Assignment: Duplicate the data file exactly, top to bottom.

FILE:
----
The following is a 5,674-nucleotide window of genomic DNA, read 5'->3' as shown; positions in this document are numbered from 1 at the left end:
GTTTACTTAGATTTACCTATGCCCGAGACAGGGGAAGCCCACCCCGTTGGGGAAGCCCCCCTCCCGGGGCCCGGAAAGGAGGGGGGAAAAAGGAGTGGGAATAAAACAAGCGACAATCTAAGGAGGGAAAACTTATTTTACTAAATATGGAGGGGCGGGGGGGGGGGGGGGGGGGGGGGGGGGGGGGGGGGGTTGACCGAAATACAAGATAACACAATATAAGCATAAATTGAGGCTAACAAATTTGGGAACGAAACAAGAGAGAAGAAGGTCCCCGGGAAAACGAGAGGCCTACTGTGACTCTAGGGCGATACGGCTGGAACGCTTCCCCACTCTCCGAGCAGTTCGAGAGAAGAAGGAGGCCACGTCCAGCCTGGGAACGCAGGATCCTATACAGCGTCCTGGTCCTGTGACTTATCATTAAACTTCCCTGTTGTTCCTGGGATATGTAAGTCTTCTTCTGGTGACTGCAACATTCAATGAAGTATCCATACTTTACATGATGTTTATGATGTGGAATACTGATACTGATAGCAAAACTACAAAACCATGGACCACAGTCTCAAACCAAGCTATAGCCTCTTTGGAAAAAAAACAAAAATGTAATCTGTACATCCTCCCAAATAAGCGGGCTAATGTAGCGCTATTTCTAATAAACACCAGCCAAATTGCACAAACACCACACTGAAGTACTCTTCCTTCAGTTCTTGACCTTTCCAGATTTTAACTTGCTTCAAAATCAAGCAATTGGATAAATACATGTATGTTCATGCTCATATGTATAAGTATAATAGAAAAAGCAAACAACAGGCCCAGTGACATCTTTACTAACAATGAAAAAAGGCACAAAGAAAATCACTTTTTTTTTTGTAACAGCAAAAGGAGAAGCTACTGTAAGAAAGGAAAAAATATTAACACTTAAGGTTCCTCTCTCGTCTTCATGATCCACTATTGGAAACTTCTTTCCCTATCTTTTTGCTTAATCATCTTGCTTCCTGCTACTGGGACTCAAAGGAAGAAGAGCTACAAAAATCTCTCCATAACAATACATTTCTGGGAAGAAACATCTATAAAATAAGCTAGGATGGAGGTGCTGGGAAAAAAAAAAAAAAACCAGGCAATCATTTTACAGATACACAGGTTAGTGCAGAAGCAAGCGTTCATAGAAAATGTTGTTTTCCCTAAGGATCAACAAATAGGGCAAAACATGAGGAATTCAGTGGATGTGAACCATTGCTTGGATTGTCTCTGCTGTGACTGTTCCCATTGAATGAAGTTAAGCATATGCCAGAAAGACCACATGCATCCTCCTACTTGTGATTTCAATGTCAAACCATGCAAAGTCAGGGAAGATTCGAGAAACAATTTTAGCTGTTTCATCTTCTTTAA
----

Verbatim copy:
The following is a 5,674-nucleotide window of genomic DNA, read 5'->3' as shown; positions in this document are numbered from 1 at the left end:
GTTTACTTAGATTTACCTATGCCCGAGACAGGGGAAGCCCACCCCGTTGGGGAAGCCCCCCTCCCGGGGCCCGGAAAGGAGGGGGGAAAAAGGAGTGGGAATAAAACAAGCGACAATCTAAGGAGGGAAAACTTATTTTACTAAATATGGAGGGGCGGGGGGGGGGGGGGGGGGGGGGGGGGGGGGGGGGGGTTGACCGAAATACAAGATAACACAATATAAGCATAAATTGAGGCTAACAAATTTGGGAACGAAACAAGAGAGAAGAAGGTCCCCGGGAAAACGAGAGGCCTACTGTGACTCTAGGGCGATACGGCTGGAACGCTTCCCCACTCTCCGAGCAGTTCGAGAGAAGAAGGAGGCCACGTCCAGCCTGGGAACGCAGGATCCTATACAGCGTCCTGGTCCTGTGACTTATCATTAAACTTCCCTGTTGTTCCTGGGATATGTAAGTCTTCTTCTGGTGACTGCAACATTCAATGAAGTATCCATACTTTACATGATGTTTATGATGTGGAATACTGATACTGATAGCAAAACTACAAAACCATGGACCACAGTCTCAAACCAAGCTATAGCCTCTTTGGAAAAAAAACAAAAATGTAATCTGTACATCCTCCCAAATAAGCGGGCTAATGTAGCGCTATTTCTAATAAACACCAGCCAAATTGCACAAACACCACACTGAAGTACTCTTCCTTCAGTTCTTGACCTTTCCAGATTTTAACTTGCTTCAAAATCAAGCAATTGGATAAATACATGTATGTTCATGCTCATATGTATAAGTATAATAGAAAAAGCAAACAACAGGCCCAGTGACATCTTTACTAACAATGAAAAAAGGCACAAAGAAAATCACTTTTTTTTTTGTAACAGCAAAAGGAGAAGCTACTGTAAGAAAGGAAAAAATATTAACACTTAAGGTTCCTCTCTCGTCTTCATGATCCACTATTGGAAACTTCTTTCCCTATCTTTTTGCTTAATCATCTTGCTTCCTGCTACTGGGACTCAAAGGAAGAAGAGCTACAAAAATCTCTCCATAACAATACATTTCTGGGAAGAAACATCTATAAAATAAGCTAGGATGGAGGTGCTGGGAAAAAAAAAAAAAAACCAGGCAATCATTTTACAGATACACAGGTTAGTGCAGAAGCAAGCGTTCATAGAAAATGTTGTTTTCCCTAAGGATCAACAAATAGGGCAAAACATGAGGAATTCAGTGGATGTGAACCATTGCTTGGATTGTCTCTGCTGTGACTGTTCCCATTGAATGAAGTTAAGCATATGCCAGAAAGACCACATGCATCCTCCTACTTGTGATTTCAATGTCAAACCATGCAAAGTCAGGGAAGATTCGAGAAACAATTTTAGCTGTTTCATCTTCTTTAA